Chinese Women, Asian Women, Online Dating & Things Chinese and Asian
Justin Mitchell is a cranky, aging American journalist from the People’s Republic of Boulder, Colorado and editor for The Global Times an English language newspaper in Beijing. He has previously done “PR for the PRC” at China Daily in Beijing and Shenzhen Daily and worked for the free press in Hong Kong, including The Standard and Voice of America. He’s been in China about 6 years His personal blogs, Shenzhen Zen and Son of Shenzhen Zen focus on his admittedly increased navel gazing and ignorance of what goes on in China, particularly among Chinese women and clueless expats like himself. “The usual hijinks, cultural misunderstandings, hilarity and mishaps ensue..." so expect a little irreverence for CLM Magazine.
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Animal Farm    

By Justin Mitchell
3328 Views | 1 Comments | 5/14/2010 1:10:38 PM

I’m a proud father, but have only a select few select “funny cute son” stories to bore listeners with once we’ve reached the swapping family tales zone. To save time, here are the punch lines: 1. “Why you CLYING?”, 2. “Father?” “Yes, son.” “I want to kill you.”, 3. “Dad, what’s a clitoris?” and 4. “Skorky changed colors!”

I have no cute personal pet stories, though I’ve had plenty of them, which is all by way of backing into a blog entry about my cat. Actually, my third cat in China.

People without children who tend to substitute pets for kids evoke the feeling in me that says: “gee, if you weren’t really someone I liked, I’d urge you to adopt or engage in increasingly vigorous intercourse to spare me hearing for the 27th time about the hilarious incident when you donned your rubber gloves and hip waders to give your pony-sized “Newfy” an enema in the bath tub.” (True story).

Anyway, I’m on my third adopted cat here. The last one given to me with all her trust before she had to leave China came from a Russian woman who then returned unexpectedly a month and a half after the adoption to find I’d let it escape (by accident, I swear!) and then spent nearly a week castigating me, crying, and printing and pasting up trilingual “missing cat” notices with color pictures and dragging me out after hours to search the apartment area’s floating feral cat population and field phone calls in Chinese about possible sightings.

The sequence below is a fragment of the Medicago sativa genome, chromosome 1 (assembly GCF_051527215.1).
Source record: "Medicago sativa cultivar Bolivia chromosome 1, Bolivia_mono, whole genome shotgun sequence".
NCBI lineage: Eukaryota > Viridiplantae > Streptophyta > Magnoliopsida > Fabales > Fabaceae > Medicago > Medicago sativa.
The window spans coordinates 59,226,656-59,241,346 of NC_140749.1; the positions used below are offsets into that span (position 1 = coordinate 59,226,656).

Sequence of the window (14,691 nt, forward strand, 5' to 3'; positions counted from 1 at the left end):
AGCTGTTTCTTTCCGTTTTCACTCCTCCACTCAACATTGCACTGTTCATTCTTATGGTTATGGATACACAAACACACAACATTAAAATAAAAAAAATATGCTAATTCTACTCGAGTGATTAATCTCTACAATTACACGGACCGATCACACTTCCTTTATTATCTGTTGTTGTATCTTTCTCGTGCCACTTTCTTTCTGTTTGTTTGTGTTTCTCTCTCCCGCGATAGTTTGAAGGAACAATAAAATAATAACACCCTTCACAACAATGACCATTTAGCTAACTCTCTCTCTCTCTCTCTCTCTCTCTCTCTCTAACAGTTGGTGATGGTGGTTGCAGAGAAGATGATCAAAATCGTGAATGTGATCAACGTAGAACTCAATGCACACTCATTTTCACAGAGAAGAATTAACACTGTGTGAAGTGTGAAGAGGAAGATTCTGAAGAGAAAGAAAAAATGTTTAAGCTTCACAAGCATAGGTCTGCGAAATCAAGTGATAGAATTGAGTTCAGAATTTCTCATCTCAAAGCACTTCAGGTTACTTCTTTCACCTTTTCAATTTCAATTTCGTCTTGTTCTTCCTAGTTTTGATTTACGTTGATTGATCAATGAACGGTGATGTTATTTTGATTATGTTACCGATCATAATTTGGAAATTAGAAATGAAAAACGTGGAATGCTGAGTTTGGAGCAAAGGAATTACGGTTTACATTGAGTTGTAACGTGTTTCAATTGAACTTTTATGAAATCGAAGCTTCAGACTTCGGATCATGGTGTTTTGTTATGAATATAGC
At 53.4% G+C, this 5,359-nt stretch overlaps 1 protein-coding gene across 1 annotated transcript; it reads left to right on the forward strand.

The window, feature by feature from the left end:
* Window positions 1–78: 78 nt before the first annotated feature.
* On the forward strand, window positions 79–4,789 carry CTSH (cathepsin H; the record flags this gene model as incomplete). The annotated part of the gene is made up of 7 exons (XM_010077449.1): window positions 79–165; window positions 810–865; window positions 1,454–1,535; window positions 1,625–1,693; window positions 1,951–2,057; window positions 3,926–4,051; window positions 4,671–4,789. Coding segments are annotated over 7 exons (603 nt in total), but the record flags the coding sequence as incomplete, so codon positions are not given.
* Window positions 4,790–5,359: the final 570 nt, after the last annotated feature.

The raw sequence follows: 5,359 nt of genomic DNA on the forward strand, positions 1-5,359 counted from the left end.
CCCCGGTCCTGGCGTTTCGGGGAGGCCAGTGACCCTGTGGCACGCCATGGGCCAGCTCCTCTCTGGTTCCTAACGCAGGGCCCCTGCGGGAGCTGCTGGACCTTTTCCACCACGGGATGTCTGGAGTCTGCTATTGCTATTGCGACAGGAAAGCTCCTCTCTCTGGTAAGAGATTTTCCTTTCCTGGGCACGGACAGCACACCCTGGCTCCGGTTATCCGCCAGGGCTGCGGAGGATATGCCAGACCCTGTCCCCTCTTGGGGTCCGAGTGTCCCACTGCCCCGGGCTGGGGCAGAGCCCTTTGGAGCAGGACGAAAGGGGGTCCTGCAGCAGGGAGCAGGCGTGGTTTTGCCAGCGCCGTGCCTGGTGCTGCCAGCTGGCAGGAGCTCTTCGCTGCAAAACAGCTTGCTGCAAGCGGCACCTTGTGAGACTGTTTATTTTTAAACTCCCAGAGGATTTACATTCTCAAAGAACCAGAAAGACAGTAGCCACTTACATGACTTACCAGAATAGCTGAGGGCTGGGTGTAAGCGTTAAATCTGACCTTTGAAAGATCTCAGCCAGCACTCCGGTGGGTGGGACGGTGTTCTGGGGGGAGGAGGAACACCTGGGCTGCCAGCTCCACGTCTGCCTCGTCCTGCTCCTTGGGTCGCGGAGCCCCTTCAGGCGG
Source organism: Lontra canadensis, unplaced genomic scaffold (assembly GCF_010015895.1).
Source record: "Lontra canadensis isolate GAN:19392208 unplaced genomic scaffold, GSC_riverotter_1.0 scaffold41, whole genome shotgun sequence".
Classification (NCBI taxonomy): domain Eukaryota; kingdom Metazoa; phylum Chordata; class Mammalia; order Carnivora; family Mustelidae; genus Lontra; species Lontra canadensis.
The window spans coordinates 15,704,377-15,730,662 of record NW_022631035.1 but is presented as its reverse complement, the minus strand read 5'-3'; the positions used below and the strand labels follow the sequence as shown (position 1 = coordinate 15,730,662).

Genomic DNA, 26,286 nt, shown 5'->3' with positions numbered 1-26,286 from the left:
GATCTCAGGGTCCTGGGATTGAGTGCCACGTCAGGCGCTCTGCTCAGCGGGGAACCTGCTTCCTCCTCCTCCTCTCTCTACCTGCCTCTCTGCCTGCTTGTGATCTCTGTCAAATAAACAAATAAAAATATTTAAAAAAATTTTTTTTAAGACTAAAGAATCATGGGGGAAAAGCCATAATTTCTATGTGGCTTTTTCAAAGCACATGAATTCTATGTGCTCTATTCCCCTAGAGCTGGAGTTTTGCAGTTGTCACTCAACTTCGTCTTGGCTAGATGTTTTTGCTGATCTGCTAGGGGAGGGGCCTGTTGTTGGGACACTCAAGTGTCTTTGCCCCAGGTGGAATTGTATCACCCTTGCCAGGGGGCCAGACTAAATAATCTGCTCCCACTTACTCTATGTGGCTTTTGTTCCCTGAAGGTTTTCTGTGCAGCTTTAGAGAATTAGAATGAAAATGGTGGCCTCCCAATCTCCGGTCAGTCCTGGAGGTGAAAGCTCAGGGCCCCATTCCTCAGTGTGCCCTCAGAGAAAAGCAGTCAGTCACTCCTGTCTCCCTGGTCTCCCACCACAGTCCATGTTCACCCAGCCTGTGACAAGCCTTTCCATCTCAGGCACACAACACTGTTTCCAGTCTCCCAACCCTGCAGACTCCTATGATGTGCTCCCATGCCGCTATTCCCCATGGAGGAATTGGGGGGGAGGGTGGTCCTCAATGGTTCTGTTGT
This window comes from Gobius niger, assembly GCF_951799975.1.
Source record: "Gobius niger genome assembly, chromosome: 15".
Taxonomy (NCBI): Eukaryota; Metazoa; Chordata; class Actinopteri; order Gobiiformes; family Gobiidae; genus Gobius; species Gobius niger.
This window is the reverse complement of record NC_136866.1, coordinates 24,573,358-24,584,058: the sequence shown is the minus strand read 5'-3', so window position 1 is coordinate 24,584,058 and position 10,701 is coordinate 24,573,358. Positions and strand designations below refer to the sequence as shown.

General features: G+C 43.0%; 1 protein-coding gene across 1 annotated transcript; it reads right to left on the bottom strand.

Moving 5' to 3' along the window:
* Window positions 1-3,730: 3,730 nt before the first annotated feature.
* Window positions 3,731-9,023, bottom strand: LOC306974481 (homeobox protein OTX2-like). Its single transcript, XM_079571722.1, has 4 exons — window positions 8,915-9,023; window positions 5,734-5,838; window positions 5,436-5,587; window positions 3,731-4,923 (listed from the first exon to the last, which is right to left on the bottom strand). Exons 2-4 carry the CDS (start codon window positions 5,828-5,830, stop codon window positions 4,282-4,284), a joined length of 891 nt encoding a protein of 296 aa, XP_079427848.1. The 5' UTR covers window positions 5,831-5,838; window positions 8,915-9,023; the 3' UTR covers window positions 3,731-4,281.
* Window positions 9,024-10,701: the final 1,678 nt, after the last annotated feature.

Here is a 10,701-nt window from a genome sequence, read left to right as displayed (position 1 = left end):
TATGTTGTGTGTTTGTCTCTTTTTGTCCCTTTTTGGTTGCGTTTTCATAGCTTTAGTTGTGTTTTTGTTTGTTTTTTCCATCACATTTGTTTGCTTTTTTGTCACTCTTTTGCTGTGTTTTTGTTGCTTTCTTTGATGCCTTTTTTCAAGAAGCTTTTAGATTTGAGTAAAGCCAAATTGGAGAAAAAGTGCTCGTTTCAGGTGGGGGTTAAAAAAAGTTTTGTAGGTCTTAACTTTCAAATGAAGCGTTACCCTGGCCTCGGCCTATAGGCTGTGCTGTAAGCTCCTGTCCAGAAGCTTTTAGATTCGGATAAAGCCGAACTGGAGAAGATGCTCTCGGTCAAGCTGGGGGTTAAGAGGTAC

The search did not go well though I’m assuming he’s still on China’s Most Wanted Lost Animals list in Chinese, English and Russian. So it was out of guilt, perhaps, that about a month and a half ago I heard pitiful crying outside my window on a (strike up violins) snowy Beijing night and found a half starved long haired frozen filthy orange and white cat crouched beneath a dim light, brought her in and set her up with the left-over litter, food etc that her predecessor had left behind.

She immediately made herself at home, gained weight and became a yowling love-starved monkey cat who also began pissing randomly in my sandals at night while I was in bed to show her gratitude. And yes, I was indeed ecstatic to put my feet into a puddle of cold cat piss while trying to stumble to the bathroom at 3 am with her winding around me feet and wailing like a banshee in heat.

“Want to go back outside in the snow and starve, you thankless tub of pissing furry guts!?” I’d scream at her as I squirted pints of “Mr Muscle” house cleaning disinfectant on my feet while multitasking on the toilet.